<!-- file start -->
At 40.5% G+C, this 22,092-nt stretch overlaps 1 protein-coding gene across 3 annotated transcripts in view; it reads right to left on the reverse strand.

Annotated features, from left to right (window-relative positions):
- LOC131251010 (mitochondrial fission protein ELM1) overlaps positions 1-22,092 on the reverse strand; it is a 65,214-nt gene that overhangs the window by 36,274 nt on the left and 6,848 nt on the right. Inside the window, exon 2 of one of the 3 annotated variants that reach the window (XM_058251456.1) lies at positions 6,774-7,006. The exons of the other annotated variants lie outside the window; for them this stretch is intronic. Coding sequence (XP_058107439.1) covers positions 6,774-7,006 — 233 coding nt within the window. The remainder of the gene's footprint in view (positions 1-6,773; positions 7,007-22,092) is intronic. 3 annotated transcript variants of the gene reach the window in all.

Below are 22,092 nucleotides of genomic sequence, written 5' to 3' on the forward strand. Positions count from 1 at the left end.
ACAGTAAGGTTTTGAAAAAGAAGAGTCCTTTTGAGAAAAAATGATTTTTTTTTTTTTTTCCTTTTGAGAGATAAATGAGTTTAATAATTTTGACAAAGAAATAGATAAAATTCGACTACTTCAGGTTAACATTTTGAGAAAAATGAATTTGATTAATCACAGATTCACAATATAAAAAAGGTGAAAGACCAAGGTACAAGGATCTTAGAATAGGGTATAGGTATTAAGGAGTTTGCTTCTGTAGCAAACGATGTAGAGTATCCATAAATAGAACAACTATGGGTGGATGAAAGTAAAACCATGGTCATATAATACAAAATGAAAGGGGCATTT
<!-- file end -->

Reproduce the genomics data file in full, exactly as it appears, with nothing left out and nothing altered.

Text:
At 40.5% G+C, this 22,092-nt stretch overlaps 1 protein-coding gene across 3 annotated transcripts in view; it reads right to left on the reverse strand.

Annotated features, from left to right (window-relative positions):
- LOC131251010 (mitochondrial fission protein ELM1) overlaps positions 1-22,092 on the reverse strand; it is a 65,214-nt gene that overhangs the window by 36,274 nt on the left and 6,848 nt on the right. Inside the window, exon 2 of one of the 3 annotated variants that reach the window (XM_058251456.1) lies at positions 6,774-7,006. The exons of the other annotated variants lie outside the window; for them this stretch is intronic. Coding sequence (XP_058107439.1) covers positions 6,774-7,006 — 233 coding nt within the window. The remainder of the gene's footprint in view (positions 1-6,773; positions 7,007-22,092) is intronic. 3 annotated transcript variants of the gene reach the window in all.

Below are 22,092 nucleotides of genomic sequence, written 5' to 3' on the forward strand. Positions count from 1 at the left end.
ACAGTAAGGTTTTGAAAAAGAAGAGTCCTTTTGAGAAAAAATGATTTTTTTTTTTTTTTCCTTTTGAGAGATAAATGAGTTTAATAATTTTGACAAAGAAATAGATAAAATTCGACTACTTCAGGTTAACATTTTGAGAAAAATGAATTTGATTAATCACAGATTCACAATATAAAAAAGGTGAAAGACCAAGGTACAAGGATCTTAGAATAGGGTATAGGTATTAAGGAGTTTGCTTCTGTAGCAAACGATGTAGAGTATCCATAAATAGAACAACTATGGGTGGATGAAAGTAAAACCATGGTCATATAATACAAAATGAAAGGGGCATTT